There are expectations when you are a top pick, but to Jones' credit, he never used the preseason injury as an excuse for his quiet play. He was brimming with confidence all offseason that he'll have a greater impact, even though it appears that he'll enter camp primarily as one of the two down linemen in the team's nickel and dime defenses.
"Every morning I wake up I have something to prove. That should be for everyone," Jones said. "For me, I want to be the best ever. For me, I'm working hard every day and no hard feelings to anyone else, but this is a business now."
Another player the Packers need see get down to business is Worthy, whose impact was limited as a rookie in 2012 before he suffered a torn anterior cruciate ligament in his knee in the regular-season finale. He opened last season on the physically unable to perform list and, after playing 467 snaps as a rookie, played just 12 plays last year. He then missed time in the offseason because of an injury and the unexpected death of his grandmother.
But perhaps the most interesting development at the position is the team's plan to employ hybrid defensive ends/outside linebackers, a position they call "elephant," in an effort to bring more athleticism onto the field. Among the players who fit the mold are Mike Neal, who was supposed to be more of a hybrid player last year but ended up at linebacker most of the time due to various injuries; and free-agent addition Julius Peppers, who has never played in a 3-4 before and had been a 4-3 defensive end in Carolina and Chicago. The team's 2012 first-round pick, Nick Perry, may also be an option to do split duty.
"An elephant for us could mean in certain schemes [he is] an outside ‘backer; he could be a defensive end in other schemes," defensive coordinator Dom Capers said. "You'll see an elephant align in a lot of different spots. When you have a number of different schemes, you could see a number of different elephants on the field in different spots based off what those schemes are.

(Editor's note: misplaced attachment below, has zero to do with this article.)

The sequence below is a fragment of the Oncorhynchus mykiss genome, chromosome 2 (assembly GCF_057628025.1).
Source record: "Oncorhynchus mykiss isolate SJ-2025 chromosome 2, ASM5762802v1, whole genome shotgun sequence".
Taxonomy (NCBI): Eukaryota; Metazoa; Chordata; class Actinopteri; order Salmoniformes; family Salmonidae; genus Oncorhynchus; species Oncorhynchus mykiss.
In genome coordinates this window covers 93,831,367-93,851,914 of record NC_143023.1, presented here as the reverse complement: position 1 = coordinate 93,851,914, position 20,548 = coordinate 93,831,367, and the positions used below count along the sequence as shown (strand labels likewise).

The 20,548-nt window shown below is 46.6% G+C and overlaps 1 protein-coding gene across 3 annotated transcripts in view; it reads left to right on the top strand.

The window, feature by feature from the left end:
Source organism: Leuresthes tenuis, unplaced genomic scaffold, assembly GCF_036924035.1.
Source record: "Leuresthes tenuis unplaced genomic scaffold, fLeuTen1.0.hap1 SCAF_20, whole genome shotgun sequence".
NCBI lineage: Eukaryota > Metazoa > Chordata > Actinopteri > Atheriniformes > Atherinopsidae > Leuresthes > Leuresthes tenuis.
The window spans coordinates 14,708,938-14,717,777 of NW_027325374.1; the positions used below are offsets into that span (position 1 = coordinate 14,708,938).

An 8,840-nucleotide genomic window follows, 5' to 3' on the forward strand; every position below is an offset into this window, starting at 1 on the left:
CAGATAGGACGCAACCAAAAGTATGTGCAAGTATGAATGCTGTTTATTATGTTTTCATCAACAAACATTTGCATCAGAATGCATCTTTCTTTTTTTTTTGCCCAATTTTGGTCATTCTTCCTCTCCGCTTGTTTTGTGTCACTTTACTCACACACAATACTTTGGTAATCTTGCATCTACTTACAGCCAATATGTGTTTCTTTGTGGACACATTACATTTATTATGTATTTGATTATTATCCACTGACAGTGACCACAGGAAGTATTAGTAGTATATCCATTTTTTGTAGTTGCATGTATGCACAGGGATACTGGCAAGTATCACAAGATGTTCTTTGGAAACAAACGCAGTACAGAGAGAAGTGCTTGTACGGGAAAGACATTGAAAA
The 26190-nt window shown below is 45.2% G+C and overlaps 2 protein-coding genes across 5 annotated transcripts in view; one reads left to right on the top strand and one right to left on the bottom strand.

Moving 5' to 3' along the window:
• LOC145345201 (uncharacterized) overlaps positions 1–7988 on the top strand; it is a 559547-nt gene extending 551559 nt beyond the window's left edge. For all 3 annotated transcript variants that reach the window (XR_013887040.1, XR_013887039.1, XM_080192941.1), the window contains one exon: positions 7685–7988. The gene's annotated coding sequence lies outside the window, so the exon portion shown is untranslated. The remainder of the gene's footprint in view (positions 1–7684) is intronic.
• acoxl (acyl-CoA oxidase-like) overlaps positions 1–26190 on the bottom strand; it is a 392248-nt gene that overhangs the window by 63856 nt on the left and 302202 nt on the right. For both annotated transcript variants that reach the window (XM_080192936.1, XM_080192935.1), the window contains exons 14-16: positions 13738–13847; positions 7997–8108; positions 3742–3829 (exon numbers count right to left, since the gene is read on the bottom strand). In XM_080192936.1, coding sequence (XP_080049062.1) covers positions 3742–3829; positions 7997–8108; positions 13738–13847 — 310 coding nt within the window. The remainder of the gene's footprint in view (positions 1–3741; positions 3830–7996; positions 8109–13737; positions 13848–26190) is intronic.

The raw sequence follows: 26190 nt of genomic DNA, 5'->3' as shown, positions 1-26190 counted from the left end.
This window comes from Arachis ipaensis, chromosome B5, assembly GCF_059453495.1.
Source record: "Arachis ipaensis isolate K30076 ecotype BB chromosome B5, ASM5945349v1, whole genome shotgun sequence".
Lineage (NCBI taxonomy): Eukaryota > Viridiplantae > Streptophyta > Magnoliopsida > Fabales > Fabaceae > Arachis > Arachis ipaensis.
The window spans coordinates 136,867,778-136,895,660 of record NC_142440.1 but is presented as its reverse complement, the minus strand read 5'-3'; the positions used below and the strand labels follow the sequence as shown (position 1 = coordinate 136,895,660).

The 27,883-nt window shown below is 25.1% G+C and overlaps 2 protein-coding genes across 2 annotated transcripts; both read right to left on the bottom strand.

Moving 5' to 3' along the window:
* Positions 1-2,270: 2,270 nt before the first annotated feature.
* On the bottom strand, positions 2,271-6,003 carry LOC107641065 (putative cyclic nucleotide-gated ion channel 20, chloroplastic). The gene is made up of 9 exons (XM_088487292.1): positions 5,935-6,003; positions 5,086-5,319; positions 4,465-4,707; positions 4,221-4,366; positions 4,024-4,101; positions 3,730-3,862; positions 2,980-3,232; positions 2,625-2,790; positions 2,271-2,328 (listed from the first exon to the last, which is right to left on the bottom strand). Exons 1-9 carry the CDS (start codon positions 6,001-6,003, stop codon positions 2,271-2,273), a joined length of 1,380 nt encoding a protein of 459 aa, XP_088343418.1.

"I just think in this day and age, with the injury factor and that type of thing, you've got to have a lot of flexibility because what you play one week you might not be able to play the next week because you have a couple of guys banged up. You've got to be ready to go and be ready to go out and play at a high level each week."
QUICK READ: DEFENSIVE LINE
Will Raji's move back to nose tackle pay dividends?
Just 18 months ago, Raji was being discussed in the same breath as quarterback Aaron Rodgers and linebacker Clay Matthews as a must-sign player – even after uneven performances in 2011 and 2012. Then, in a contract year, he was largely persona non grata, and not only did he miss out on the kind of lucrative long-term deal Rodgers and Matthews earned, he had to settle for a below-market one-year deal and a chance to prove himself. He says moving back to nose in the base defense will help him, but the Packers only play their "Okie" package about 24 percent of the time. So he'll still have to contribute in other ways, which is what he did in 2010 when he was a field-tilter up front.
"We'll see what happens," defensive line coach Mike Trgovac said. "He's got the right attitude, he's working extremely hard, and I think he's comfortable at what he's doing. You know with us, we're not going to be in packages where we're going to have a nose on the field 100 percent of the time. So just like before, he's going to have to be a part of our nickel fronts.
"I'm excited to see him come out (in camp). He's had an excellent attitude."
On the rise